Scribblenauts was one of my favorite games of last year, along with the Professor Layton games. Scribblenauts had an absolutely brilliant concept — solving puzzles by writing things into existence — but, unfortunately, the controls made the game a bit more irritating than it should have been. Even with that downfall, I still wanted MORE, so I’m happy that the brand new Super Scribblenauts provides MORE…. AND fixes the controls.
As should be obvious by now, I’m a big fan of the Professor Layton series of games for the DS, particularly since even though I’ve only reviewed the previous game, Professor Layton and the Diabolical Box, I tend to mention Layton in just about every video game review I do. That said, there’s a reason I’m a big fan – the puzzles are great and the story is enjoyable.
Perhaps my favorite thing about the DS is that in addition to some really great standard video game titles, there’re a lot of equally great casual and puzzle games as well. It seems that the touchscreen combined with Nintendo’s perceived sense of whimsy when it comes to games is a good combination. In fact, I’m very surprised there hasn’t been a port of Katamari Damacy for any Nintendo console yet — it seems like a perfect fit for the Nintendo world. While Katamari hasn’t made the jump yet, Professor Layton is a series that fits really well with the Nintendo feel — whimsical, yet high quality.
Scribblenauts is an absolutely brilliant idea trapped in a merely OK game — luckily, the idea is so strong, it’s still worth recommending. The idea — which, again, is just outstanding — is that you’re a fella named Maxwell and you’re confronted with a series of puzzles, but you can create just about ANYTHING you can think of by writing it. Given that it’s a DS game — you can literally write it, or you’re given the option to hunt-and-peck with the stylus on a QWERTY keyboard. The latter typically works better; the handwriting recognition wasn’t as good as in some titles — but then, I’m a particularly brutal tester on that front, as anyone who’s actually seen my handwriting can attest. (To prove it I could always write this review out by hand and scan it, but, trust me — you don’t want that.)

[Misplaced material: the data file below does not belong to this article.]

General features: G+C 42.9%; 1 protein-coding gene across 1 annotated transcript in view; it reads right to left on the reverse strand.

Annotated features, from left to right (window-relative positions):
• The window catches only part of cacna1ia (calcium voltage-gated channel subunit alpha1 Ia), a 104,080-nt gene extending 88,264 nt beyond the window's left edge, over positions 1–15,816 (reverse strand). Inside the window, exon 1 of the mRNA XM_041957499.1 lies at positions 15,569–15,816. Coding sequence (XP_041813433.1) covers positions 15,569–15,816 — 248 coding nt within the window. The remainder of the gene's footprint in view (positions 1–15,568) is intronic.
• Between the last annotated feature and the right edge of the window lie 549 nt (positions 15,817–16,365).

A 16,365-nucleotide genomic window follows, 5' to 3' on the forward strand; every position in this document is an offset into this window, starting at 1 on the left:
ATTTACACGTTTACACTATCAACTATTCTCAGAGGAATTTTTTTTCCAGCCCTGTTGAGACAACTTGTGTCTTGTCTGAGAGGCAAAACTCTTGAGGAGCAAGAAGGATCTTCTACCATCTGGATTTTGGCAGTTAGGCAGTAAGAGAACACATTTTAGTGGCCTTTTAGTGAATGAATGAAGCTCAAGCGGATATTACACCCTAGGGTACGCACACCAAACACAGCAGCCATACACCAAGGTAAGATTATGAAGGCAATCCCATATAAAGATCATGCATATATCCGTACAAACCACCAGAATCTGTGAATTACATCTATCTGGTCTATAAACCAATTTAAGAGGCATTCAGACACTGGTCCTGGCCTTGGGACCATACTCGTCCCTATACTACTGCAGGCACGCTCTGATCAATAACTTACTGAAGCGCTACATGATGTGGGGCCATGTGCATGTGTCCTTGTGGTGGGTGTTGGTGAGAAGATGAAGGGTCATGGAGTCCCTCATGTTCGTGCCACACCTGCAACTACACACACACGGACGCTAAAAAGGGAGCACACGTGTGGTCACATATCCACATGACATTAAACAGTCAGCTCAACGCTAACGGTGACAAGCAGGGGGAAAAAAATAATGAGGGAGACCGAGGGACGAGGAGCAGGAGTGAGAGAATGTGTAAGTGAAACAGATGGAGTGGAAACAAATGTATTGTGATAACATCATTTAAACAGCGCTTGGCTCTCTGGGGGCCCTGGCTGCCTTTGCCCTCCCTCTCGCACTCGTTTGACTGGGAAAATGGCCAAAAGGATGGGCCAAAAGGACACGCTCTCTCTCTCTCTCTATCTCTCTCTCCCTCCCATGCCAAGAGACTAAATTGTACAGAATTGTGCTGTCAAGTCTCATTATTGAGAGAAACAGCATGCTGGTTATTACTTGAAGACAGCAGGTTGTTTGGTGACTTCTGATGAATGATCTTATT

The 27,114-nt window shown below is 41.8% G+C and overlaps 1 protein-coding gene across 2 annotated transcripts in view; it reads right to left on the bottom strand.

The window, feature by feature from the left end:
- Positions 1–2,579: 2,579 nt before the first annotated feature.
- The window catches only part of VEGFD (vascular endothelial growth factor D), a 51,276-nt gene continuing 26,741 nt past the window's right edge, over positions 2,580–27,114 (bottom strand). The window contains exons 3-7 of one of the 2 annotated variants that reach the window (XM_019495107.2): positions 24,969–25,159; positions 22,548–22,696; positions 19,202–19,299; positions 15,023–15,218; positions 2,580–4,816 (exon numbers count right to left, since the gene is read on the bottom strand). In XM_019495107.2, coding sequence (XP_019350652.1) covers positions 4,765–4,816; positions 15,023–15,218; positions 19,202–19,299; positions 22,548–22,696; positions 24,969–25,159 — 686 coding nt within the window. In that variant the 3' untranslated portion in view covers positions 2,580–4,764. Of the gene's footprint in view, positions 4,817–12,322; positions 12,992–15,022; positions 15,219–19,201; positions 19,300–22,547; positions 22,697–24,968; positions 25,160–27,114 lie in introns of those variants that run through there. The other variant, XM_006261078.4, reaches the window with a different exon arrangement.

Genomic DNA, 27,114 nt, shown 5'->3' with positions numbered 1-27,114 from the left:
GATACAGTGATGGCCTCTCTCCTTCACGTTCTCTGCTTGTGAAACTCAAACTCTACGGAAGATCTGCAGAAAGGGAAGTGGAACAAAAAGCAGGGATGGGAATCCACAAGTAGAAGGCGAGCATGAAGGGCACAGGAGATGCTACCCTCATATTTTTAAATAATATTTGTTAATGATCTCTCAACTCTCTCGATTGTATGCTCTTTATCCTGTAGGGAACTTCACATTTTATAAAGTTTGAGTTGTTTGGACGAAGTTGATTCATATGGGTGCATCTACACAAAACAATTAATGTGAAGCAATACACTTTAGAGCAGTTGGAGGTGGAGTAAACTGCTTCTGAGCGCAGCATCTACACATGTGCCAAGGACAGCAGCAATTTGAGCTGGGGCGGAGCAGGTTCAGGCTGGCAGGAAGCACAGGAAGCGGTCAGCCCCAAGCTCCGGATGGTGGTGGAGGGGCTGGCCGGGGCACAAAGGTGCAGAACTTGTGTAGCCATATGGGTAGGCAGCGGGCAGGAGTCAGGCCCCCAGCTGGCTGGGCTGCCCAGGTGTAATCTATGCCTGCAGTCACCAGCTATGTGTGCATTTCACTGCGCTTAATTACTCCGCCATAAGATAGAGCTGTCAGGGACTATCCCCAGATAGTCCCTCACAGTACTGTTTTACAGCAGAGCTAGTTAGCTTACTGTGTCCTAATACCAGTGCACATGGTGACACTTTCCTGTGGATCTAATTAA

The great thing about the Nintendo DS is that while it’s a hand-held system, it’s got enough power to be a decent standard system, too — along with a lot of great games for the system. One of the trends I’ve been seeing with the DS in particular are story-games that are popular on the Japanese market that’ve been coming over here. The Ace Attorney games are a good example, as are the two Trauma Center games.
I’ve always been a fan of the original Super Mario games. Super Mario Brothers and SMB3 are a couple of my favorite video games ever — fun, and occasionally maddening. I only got GOOD at them when I started playing them with an NES emulator that had a save function, but even when I was playing them on the original console and constantly falling into pits, I was having fun.
So, it was basically a given that the first game I bought when I got a Wii was Super Paper Mario. I hadn’t played any of the other games in the Paper Mario series, though I understand that they’re RPG games rather than platforms. SPM attempts to combine the two styles of game. In a way, this is perhaps the only flaw; I’m not a real RPG fan, so I found the excessive chatter between characters annoying (particularly in the opening sequence where it seemingly lasts for 5 minutes without any actual gameplay aside from hitting “2″ to speed through the non-skippable text as fast as you can), and I’m not sure if an RPG fan would find the game satisfying, since the RPG elements are superficial. Luckily, this is a minor complaint (at least standing where I do on the RPG v. Platform divide) as the platform part is really, really fun.